This fall the Philadelphia Academy of the Fine Arts (PAFA) will present what it’s calling the first major U.S. museum exhibition of the works of filmmaker David Lynch, who attended the school from 1965 to 1970.
The Daily Pennsylvanian reported Sunday night: “The ‘Covenant’ statue at 38th and Locust, commonly known as the Dueling Tampons, was graffitied with what seemed to be black spray paint sometime Saturday night or early Sunday morning. Someone used red spray paint to cover a portion of the graffiti this afternoon.”
The Archdiocese of Philadelphia is in spring-cleaning mode as it downsizes its St. Charles Borromeo Seminary on City Avenue, and among the items its clearing out are five portraits of clerics painted by Philly painter Thomas Eakins. The paintings have been sent to Christie’s auction house to be sold in a sale that Archdiocese spokesman Ken Gavin tells CBS3 could bring in multi-million dollars. The money will ”defray the cost of consolidating the physical space from 75 to about 30 acres and renovating the existing buildings on the upper side of the Wynnewood campus.”
Check out the portraits in the slideshow below. Which one is your favorite?
A stretch of industrial waste and suburban blight navigated by passengers on SEPTA, NJ Transit or Amtrak’s Philly-to-NYC rail corridor is getting a makeover, thanks to a new initiative from Mural Arts. The project, titled “psychylustro,” will feature murals from artist Katharina Grosse in seven locations along the passage, decorating warehouse walls, small buildings, and green spaces. Grosse’s art is intended for viewing from a train, so movement and time play heavily into the work. Grosse and her team of Berlin-based artists begin the installation process on April 29th, promising bold colors and design in lieu of the usual gray-on-gray palette.
Oscar-winning director of Philadelphia and The Silence of the Lambs Jonathan Demme has spent years amassing quite an impressive collection of Caribbean art — colorful gems by artists like Wilson Bigaud, Daniel Pressley, and Hector Hyppolite. And now he’s ready to share his treasures with the world. Starting March 22nd, at Philadelphia eclectic-art haven Material Culture, Demme will present and auction off most of his collection in “Direct From the Eye: The Jonathan Demme Collection of Self-Taught Art.” More from AP:
Of all the tortures, to put it lightly, of elevator-sharing (awkward eye contact, microscopic talk, the dreaded cougher), the music may be enemy number one. Asian Arts Initiative (AAI) understands the pain, and is flipping it on its head with a new exhibit, “Really Good Elevator Music.”
The project, headed by AAI artist-in-residence Yowei Shaw, turns an elevator into a pop-up installation, where office-goers and art lovers can change how they view passive time — the habitual commute becoming an experience. Collaborators on the project include Steven Dufala (formerly of Man Man) and a slew of other Philly artists. Their two-minute tracks are an experiment in found sound, field recordings and music, with the hope of promoting active listeners and an active community. Expect to hear heart-warming, thought-provoking and light-hearted pieces piped in through the PA, with tracks ranging from a recorded discussion with men to take shelter at the Sunday Breakfast Rescue Mission to a soundbite of eighth graders rehearsing their Miley Cyrus-themed graduation video.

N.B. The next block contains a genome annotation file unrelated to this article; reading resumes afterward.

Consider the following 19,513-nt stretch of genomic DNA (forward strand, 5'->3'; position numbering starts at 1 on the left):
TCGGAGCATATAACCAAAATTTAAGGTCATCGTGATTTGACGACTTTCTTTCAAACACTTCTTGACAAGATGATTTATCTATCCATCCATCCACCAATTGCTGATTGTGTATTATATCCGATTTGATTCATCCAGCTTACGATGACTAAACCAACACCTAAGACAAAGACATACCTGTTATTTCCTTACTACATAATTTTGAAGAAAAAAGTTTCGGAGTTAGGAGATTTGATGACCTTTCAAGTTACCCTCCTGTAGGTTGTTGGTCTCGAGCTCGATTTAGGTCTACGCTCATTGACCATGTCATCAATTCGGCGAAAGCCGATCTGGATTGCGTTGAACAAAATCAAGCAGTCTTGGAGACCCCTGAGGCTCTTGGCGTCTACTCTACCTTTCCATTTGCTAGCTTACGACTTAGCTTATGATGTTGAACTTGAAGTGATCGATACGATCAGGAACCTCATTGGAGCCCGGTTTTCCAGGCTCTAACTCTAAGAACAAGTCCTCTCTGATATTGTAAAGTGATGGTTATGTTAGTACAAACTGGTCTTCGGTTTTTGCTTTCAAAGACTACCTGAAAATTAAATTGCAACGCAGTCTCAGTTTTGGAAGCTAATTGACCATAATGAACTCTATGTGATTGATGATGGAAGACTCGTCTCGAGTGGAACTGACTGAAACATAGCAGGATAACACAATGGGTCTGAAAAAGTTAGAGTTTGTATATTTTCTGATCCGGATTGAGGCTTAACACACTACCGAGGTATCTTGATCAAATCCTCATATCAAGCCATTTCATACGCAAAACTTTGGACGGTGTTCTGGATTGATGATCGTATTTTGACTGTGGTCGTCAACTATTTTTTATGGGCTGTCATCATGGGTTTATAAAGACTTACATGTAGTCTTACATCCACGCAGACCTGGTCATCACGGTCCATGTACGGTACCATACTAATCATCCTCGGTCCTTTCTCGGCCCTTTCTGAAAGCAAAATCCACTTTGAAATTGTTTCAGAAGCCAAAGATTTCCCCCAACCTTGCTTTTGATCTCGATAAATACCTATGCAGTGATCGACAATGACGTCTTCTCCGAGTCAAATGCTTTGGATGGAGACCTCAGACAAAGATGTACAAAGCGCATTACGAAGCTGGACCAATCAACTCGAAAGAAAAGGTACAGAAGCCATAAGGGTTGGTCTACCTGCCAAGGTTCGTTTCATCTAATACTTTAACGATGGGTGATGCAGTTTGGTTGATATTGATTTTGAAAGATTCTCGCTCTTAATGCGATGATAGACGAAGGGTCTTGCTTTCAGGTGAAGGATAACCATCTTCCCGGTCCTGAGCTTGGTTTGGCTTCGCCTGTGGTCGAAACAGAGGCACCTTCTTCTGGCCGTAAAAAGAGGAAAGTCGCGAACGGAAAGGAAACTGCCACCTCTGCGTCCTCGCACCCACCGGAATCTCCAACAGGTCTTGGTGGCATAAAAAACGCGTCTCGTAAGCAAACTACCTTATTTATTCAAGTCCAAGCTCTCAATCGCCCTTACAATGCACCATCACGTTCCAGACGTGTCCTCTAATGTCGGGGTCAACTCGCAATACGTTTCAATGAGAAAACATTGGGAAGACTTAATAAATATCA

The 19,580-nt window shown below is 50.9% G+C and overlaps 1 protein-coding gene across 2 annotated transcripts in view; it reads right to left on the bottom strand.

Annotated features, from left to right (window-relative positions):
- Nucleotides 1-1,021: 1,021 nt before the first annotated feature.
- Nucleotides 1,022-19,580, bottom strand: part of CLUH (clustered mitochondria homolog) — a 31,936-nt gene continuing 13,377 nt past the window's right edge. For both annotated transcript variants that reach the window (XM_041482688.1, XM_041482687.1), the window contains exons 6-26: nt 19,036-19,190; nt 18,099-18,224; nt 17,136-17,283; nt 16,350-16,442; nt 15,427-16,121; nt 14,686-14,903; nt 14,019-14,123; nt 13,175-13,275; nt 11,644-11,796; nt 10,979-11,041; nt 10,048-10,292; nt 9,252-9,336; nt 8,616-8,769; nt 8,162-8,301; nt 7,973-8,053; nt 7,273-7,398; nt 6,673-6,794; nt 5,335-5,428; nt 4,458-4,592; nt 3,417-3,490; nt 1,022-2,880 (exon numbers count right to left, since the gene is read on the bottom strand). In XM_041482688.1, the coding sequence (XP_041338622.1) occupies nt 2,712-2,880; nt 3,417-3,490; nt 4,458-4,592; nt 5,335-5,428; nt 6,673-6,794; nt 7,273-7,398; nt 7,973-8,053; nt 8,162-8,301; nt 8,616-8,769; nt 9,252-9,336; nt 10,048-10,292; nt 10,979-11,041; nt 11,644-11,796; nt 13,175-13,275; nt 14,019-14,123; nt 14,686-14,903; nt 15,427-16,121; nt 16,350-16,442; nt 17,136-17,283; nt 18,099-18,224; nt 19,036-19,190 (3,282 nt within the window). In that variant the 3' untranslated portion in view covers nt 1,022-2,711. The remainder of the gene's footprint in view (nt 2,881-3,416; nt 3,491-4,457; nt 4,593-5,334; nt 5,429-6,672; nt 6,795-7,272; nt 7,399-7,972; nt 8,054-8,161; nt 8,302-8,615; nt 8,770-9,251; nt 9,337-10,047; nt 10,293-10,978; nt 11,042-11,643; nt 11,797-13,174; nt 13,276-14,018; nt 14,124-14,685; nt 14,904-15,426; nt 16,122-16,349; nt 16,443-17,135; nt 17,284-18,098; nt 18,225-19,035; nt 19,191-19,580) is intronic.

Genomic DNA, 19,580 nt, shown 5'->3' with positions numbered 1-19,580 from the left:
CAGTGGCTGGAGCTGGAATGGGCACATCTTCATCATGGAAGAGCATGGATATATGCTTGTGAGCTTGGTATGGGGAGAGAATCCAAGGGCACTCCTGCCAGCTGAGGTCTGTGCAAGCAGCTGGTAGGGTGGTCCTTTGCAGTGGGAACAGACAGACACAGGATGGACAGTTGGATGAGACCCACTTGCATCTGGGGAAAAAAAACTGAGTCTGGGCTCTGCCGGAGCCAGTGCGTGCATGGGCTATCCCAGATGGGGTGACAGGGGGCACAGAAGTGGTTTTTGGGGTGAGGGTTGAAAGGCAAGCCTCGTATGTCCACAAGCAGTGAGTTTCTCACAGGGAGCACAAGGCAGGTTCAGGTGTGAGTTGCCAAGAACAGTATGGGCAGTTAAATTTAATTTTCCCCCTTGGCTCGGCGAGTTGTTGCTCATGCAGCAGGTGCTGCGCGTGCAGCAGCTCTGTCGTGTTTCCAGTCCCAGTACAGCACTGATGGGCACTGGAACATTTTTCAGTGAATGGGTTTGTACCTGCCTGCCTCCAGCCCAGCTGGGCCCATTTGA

The project is running now through March 31st in the Wolf Building elevators, at 340 North 12th Street. Shaw will host a listening party on March 14th that features the music and video reactions from participants. That takes place at the Asian Arts Initiative, at 1219 Vine Street. For more information and to listen to some of the tracks, go here.
Anthony Elms, artist and associate curator at the Institute of Contemporary Art (ICA) in Philadelphia, is one of three outside-NYC curators the Whitney Museum of American Art handpicked for its 2014 Biennial. According to The New York Times, Elms’s exhibit is on the second floor of the museum’s Breuer building, and writer Holland Cotter says, out of the three exhibitions, “it has some of the work I liked best.” He goes into more detail:
A piece at the entrance by Jimmie Durham — Native American by descent, in self-exile from the United States since 1987 — was a good omen. His abstract but roughly humanoid sculpture called “Choose Any Three” is made of stacked wood chips inscribed with names: Vanzetti, E. Zapata; Crazy Horse; Ho Chi Minh, Cristóbal Colón, Johnny Colón, Kay Starr, Malcolm X, etc. Mix and match and create your own political meaning for the piece.
This is also sort of the general method underlying Mr. Elms’s show, which reveals itself slowly. You spot an LP playing on a turntable, but there’s no sound. You listen closer, and maybe there is: a kind of audible vacuum, moving air. The recording was made on Sept. 11 and 12, 2001, by Matt Hanner, a member of the collective Academy Records. He lived under a flight path near a Chicago airport. When planes were grounded after the news of the Sept. 11 attacks, he taped the extraordinary silence.
You can catch the Whitney Biennial now through May 25th. More info here.
The 2014 Whitney Biennial continues through May 25 at the Whitney Museum of American Art; 212-570-3600, whitney.org.